I was reading in the papers how some-airline-or-the-other increased their prices for extra luggage, citing increased fuel costs.
Now I'm a bit skeptical. Using the (wrong) Bernoulli-effect explanation of lift, I get this:
More luggage$\implies$more lift needed $\implies$ more speed needed$\:\:\:\not \!\!\!\! \implies$more fuel needed. At this point, I'm only analysing the cruise situation. When the plane is accelerating, this will come into effect, but more on that later.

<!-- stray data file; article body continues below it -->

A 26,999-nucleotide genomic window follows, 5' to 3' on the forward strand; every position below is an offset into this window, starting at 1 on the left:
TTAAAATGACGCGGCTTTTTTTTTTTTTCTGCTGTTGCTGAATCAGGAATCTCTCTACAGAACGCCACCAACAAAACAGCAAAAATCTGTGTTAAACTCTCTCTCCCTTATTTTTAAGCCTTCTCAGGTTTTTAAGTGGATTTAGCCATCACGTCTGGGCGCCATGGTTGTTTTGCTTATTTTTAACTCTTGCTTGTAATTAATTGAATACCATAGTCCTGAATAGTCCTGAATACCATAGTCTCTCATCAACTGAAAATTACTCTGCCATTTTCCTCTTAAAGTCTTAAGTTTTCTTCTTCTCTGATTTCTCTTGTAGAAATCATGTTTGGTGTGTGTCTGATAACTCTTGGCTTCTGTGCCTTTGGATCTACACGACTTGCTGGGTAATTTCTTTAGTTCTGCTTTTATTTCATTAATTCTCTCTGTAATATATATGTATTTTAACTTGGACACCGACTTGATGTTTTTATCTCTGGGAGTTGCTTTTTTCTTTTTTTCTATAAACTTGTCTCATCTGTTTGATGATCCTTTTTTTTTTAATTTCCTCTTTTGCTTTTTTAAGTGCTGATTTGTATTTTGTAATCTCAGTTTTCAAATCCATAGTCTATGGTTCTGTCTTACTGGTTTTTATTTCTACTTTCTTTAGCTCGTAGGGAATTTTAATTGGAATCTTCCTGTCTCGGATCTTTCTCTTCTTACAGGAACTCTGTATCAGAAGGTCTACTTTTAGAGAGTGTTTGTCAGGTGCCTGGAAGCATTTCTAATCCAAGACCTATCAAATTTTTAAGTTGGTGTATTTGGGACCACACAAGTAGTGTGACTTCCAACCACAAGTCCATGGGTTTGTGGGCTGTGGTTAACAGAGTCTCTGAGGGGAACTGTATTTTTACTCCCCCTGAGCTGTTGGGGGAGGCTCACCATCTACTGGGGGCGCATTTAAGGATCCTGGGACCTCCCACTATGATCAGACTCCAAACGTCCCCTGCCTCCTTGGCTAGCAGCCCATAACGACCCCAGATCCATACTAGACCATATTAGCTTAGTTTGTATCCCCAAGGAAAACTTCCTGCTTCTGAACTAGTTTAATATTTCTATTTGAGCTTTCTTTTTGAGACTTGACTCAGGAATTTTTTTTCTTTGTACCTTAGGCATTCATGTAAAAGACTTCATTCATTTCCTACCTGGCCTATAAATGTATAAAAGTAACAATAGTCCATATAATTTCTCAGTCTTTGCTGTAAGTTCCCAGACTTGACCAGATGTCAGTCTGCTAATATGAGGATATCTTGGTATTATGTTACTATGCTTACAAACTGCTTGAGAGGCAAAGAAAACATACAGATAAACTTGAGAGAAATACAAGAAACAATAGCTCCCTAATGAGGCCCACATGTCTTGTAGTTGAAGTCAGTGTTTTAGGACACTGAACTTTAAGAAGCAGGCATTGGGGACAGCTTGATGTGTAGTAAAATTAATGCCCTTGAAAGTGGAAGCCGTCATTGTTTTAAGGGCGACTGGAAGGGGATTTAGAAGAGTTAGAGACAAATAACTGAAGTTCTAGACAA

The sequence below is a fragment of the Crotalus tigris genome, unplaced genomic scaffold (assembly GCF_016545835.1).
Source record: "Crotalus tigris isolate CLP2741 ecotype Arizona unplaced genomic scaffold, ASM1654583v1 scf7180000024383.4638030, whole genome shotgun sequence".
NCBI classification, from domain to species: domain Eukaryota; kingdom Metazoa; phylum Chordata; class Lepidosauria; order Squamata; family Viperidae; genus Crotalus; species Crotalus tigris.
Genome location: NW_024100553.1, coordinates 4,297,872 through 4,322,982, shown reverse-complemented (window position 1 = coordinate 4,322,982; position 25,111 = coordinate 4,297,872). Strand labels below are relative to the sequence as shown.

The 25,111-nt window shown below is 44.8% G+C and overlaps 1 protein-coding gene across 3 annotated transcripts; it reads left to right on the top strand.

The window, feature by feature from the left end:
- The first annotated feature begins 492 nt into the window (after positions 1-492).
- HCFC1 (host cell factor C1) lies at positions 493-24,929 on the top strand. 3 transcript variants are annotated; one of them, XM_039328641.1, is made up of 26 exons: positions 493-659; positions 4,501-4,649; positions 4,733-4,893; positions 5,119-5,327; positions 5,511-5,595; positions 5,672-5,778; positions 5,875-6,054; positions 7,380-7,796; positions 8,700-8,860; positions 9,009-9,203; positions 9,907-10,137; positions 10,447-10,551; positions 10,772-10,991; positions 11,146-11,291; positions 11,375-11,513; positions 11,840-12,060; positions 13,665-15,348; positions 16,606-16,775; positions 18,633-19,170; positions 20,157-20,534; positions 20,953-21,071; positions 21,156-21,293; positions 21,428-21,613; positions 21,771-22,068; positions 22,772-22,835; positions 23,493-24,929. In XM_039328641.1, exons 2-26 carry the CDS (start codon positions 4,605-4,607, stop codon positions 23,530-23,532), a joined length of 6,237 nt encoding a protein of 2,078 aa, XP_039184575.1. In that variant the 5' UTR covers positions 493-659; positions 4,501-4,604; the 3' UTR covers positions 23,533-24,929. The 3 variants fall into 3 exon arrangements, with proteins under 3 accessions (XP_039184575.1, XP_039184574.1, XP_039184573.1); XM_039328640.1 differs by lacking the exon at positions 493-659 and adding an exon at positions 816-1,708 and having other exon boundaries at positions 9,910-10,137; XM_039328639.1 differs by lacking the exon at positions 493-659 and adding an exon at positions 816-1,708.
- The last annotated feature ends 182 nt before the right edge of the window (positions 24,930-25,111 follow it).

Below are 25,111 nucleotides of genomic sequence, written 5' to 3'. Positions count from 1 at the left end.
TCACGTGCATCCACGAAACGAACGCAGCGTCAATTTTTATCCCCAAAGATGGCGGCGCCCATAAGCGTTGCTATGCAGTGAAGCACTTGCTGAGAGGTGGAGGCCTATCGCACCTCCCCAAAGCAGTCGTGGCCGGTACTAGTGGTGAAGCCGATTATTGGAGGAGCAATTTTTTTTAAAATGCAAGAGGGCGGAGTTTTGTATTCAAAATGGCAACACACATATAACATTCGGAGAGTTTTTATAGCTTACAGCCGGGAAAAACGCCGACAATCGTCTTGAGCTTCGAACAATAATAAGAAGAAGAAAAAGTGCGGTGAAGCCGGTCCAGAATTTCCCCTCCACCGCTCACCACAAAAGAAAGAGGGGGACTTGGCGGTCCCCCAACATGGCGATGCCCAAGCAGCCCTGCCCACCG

Now, I know that the correct description of lift involves the Coanda effect and conservation of momentum, but I don't know it well enough to analyse this. Also, there will be drag forces which I haven't (and don't know how to) factored in. I can see that viscosity must be making a change (otherwise planes wouldn't need engines once they're up there), but I don't know how significant a 1kg increase of weight would be.
So, my question is: Are airlines justified in equating extra baggage to fuel?
- If more baggage means more fuel, approximately what should the price be for each extra kilo of baggage?
- What happens when we consider takeoff and landing? Does a heavier plane have to use a significantly large amount of fuel?